Fried Walleye and Cherry Pie—Midwest Writers on Food

University of Nebraska Press
An Anthology of Essays about Food
Peggy Wolff, Editor

fried walleye and cherry pieWith corn by the acre and beef on the hoof, with Quaker Oats and Kraft Mac n’ Cheese, the Midwest eats pretty well and feeds the nation on the side. But there’s more to the Midwestern kitchen and palate than farm food and those sizable portions our region is best known for.


Thirty of us Midwestern writers—but not necessarily food writers – essayed our way in, around and through the gustatory pleasures and peculiarities of Middle America. Contributors include National Book Award finalists, Pulitzer nominees, New York Times bestselling novelists, four-star pastry chefs and Guggenheim fellows. We share an interest in food as a “source of pleasure, sustenance, metaphor, portraiture or adventure,” says Editor Peggy Wolff, who has written on food and food culture.


The book’s menu is mobile: from opening a restaurant when one has no clue how to cook to operating a food cart in a Big Ten town, from nibbling through the Minnesota State Fair to working the boxed cereal line in an industrialized plant. And since you’re visiting my Website, I will shamelessly plug my Thanksgiving Dinner essay, cited by the Chicago Tribune (right).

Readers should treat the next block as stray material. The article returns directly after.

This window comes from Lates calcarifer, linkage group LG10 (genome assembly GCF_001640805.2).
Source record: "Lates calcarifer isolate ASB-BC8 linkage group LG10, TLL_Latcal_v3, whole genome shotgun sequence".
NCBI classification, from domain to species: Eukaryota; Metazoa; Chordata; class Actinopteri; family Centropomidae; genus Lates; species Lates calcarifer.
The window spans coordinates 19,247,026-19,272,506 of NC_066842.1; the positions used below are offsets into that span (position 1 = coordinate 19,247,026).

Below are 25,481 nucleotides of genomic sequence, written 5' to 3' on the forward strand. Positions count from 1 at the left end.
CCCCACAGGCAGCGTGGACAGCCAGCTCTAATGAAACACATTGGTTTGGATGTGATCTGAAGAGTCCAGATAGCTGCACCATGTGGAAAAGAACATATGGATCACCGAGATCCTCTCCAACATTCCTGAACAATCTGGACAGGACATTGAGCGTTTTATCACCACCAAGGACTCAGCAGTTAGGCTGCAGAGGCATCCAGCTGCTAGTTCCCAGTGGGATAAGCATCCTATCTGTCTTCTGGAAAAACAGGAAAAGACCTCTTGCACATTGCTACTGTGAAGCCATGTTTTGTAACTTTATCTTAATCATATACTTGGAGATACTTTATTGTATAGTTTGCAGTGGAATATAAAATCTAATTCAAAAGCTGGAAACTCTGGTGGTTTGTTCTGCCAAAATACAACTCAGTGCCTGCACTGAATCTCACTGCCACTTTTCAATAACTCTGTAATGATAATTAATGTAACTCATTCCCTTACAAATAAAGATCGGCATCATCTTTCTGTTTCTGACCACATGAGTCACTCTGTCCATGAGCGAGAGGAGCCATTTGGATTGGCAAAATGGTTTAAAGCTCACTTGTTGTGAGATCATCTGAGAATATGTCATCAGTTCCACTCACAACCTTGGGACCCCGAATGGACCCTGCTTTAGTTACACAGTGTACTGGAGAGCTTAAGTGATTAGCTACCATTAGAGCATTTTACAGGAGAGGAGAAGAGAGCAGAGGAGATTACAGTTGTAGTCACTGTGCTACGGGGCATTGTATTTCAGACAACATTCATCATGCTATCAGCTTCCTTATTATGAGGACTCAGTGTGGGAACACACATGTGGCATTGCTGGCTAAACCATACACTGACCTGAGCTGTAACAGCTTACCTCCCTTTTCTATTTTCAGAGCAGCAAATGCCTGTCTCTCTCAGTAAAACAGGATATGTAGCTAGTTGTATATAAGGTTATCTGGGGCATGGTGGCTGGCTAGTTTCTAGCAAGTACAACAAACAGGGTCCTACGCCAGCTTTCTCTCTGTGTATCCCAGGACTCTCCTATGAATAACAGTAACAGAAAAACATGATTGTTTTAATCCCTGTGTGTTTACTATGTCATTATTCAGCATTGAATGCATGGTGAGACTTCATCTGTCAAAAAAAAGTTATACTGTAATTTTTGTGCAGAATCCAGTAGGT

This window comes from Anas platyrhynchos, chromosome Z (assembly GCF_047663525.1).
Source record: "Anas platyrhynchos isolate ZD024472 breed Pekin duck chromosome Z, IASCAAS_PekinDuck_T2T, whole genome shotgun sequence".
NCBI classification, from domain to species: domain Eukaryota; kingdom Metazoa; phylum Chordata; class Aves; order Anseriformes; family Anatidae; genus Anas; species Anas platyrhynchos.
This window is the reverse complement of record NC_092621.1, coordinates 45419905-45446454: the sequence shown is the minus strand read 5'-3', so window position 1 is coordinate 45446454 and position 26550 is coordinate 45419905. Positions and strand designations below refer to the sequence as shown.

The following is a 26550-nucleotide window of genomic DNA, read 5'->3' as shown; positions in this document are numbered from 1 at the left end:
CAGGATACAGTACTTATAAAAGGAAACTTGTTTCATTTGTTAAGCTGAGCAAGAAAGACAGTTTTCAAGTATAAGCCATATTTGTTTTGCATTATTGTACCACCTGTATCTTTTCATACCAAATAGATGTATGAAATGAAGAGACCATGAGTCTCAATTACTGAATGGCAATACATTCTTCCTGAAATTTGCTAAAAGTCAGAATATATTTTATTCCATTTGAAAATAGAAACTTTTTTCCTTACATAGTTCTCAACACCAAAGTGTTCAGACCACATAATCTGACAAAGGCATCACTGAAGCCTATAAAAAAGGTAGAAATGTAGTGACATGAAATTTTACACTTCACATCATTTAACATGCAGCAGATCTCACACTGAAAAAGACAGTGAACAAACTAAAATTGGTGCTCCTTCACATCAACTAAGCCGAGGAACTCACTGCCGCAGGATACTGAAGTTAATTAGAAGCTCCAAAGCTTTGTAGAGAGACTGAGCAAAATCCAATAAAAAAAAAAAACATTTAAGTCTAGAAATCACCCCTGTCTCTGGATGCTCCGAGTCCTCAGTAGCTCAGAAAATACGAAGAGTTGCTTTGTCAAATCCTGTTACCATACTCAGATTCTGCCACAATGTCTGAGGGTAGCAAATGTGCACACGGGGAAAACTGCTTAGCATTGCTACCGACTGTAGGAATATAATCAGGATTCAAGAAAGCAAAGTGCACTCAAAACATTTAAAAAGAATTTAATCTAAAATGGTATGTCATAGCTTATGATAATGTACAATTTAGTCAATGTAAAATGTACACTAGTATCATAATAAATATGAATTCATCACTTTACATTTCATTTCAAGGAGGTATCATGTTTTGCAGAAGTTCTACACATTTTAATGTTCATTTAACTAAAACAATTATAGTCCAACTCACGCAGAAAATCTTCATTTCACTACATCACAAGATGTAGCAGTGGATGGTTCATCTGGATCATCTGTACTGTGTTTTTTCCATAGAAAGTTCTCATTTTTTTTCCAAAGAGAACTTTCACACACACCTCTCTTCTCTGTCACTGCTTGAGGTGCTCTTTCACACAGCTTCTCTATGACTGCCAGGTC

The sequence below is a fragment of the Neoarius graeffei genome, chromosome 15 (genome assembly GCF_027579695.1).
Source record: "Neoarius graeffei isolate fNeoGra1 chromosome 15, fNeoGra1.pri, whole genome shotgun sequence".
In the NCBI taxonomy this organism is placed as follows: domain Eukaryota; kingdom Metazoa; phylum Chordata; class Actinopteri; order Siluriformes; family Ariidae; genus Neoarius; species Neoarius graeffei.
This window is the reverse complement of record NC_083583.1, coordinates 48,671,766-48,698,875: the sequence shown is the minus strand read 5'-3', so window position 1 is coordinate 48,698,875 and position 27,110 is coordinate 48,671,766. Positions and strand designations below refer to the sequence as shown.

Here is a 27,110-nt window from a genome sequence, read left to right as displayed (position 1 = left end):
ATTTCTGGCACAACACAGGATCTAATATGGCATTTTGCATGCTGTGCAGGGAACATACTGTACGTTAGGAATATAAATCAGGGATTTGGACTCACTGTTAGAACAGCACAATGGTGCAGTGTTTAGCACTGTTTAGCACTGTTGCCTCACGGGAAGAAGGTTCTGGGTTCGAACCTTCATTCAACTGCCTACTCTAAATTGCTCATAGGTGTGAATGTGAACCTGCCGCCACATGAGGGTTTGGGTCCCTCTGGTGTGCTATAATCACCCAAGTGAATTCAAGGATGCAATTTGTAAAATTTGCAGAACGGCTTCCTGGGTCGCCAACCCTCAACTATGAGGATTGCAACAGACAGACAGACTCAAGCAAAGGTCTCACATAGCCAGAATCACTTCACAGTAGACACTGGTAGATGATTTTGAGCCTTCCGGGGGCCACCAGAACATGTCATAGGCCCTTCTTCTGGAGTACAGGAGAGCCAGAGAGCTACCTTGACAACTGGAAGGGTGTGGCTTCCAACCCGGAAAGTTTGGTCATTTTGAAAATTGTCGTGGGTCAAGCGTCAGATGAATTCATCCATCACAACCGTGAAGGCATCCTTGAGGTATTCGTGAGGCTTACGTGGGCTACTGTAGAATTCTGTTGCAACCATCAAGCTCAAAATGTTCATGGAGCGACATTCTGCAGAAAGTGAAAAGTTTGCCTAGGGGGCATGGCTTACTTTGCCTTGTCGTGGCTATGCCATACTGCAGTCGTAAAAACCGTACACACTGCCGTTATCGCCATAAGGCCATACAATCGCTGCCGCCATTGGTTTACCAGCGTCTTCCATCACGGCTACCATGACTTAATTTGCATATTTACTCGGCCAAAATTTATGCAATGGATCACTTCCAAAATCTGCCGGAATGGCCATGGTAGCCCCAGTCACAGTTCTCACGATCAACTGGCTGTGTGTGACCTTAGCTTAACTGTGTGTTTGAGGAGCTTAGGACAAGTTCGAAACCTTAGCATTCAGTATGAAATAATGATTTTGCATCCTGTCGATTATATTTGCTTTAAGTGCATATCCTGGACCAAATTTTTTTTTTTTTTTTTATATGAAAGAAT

Fried Walleye and Cherry Pie was nominated for the ForeWord IndieFab Book of the Year in both the Essay and Anthology categories, and took first in Anthology competition. The book also was nominated for a Pushcart Prize.


amazon barnes and noble university of nebraska press

Chicago Tribune columnist Christopher Borrelli writes: (Editor) Wolff had the good sense to approach not necessarily just good food writers, but good writers… Even better, her contributors’ thoughts fall not on modernist wonders of a perfectly described bratwurst, but on memories, sweet, bitter and odd. “Diabetes finally trumped in 1952, mere days before the doctor was scheduled to amputate Grandpa Henry’s second leg,” begins Mary Kay Shanley’s recollection of an Iowa Thanksgiving dinner, a story that concludes with Grandpa Geishecker’s great-granddaughter, bringing home “a California boy who doesn’t own a single drop of Caucasian blood.” Tradition and change: These are the poles of Fried Walleye and Cherry Pie.